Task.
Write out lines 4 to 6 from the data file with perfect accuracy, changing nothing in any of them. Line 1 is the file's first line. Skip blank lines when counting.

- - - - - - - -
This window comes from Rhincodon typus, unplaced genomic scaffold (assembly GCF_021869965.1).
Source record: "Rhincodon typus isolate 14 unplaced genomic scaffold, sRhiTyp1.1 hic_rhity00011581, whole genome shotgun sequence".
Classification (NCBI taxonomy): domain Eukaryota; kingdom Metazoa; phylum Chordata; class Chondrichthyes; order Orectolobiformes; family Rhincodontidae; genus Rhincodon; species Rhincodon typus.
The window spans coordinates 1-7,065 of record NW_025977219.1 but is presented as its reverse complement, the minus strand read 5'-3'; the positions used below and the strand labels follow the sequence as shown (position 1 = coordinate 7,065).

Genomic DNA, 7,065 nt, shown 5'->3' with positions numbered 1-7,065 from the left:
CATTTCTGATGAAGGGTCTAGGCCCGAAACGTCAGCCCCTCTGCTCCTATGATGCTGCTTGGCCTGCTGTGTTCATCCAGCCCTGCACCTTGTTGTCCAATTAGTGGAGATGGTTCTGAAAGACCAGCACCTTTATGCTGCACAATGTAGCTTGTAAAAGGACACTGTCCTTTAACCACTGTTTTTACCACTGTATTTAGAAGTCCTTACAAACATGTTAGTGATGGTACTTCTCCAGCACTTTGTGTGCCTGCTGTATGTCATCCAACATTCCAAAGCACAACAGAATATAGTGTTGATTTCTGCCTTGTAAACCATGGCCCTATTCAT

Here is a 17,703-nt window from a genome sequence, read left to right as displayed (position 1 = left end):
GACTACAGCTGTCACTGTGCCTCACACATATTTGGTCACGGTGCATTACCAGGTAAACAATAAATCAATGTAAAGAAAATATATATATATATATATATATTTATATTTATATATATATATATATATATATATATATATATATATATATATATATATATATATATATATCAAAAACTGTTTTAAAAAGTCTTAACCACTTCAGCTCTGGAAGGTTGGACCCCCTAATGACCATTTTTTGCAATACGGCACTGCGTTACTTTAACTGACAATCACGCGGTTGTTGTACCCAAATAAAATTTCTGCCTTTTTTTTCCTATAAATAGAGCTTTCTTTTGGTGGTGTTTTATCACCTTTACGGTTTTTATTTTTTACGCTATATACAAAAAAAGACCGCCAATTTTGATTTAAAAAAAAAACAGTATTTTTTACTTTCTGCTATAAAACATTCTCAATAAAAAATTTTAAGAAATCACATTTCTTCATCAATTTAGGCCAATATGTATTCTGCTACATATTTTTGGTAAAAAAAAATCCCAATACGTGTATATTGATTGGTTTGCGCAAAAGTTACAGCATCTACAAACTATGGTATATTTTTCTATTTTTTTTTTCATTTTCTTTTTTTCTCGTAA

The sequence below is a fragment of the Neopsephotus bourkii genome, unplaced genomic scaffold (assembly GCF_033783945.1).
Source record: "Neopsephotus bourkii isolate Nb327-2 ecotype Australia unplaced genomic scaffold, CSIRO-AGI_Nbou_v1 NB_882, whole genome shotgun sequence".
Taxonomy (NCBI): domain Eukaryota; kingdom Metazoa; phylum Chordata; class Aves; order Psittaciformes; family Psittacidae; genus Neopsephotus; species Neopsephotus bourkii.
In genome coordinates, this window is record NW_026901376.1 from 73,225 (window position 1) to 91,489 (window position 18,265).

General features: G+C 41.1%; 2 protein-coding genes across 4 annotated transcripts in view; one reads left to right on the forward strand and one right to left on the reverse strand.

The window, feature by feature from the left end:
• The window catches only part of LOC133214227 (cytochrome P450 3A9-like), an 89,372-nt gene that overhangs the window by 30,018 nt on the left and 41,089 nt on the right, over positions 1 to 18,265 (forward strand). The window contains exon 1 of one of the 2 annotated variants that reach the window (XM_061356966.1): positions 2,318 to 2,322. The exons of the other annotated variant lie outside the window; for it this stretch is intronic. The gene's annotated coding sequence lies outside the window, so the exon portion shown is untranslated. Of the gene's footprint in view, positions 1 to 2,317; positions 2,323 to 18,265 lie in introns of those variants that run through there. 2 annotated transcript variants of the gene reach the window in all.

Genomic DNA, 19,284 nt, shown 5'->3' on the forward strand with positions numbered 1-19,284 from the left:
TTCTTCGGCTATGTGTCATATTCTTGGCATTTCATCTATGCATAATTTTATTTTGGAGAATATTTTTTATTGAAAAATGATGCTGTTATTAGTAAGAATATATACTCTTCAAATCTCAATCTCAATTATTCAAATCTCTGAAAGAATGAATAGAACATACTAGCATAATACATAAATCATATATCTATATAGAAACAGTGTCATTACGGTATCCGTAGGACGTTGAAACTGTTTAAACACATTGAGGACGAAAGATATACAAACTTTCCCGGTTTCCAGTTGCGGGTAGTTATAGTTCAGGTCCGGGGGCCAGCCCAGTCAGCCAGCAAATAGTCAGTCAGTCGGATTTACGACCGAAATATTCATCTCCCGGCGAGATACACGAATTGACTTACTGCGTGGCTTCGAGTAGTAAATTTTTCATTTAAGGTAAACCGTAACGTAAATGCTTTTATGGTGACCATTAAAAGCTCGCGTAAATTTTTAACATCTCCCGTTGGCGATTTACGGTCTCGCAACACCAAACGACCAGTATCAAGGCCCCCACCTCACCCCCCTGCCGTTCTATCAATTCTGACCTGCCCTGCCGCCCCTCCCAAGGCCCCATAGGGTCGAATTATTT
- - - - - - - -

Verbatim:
The window spans coordinates 1-7,065 of record NW_025977219.1 but is presented as its reverse complement, the minus strand read 5'-3'; the positions used below and the strand labels follow the sequence as shown (position 1 = coordinate 7,065).

Genomic DNA, 7,065 nt, shown 5'->3' with positions numbered 1-7,065 from the left:
CATTTCTGATGAAGGGTCTAGGCCCGAAACGTCAGCCCCTCTGCTCCTATGATGCTGCTTGGCCTGCTGTGTTCATCCAGCCCTGCACCTTGTTGTCCAATTAGTGGAGATGGTTCTGAAAGACCAGCACCTTTATGCTGCACAATGTAGCTTGTAAAAGGACACTGTCCTTTAACCACTGTTTTTACCACTGTATTTAGAAGTCCTTACAAACATGTTAGTGATGGTACTTCTCCAGCACTTTGTGTGCCTGCTGTATGTCATCCAACATTCCAAAGCACAACAGAATATAGTGTTGATTTCTGCCTTGTAAACCATGGCCCTATTCAT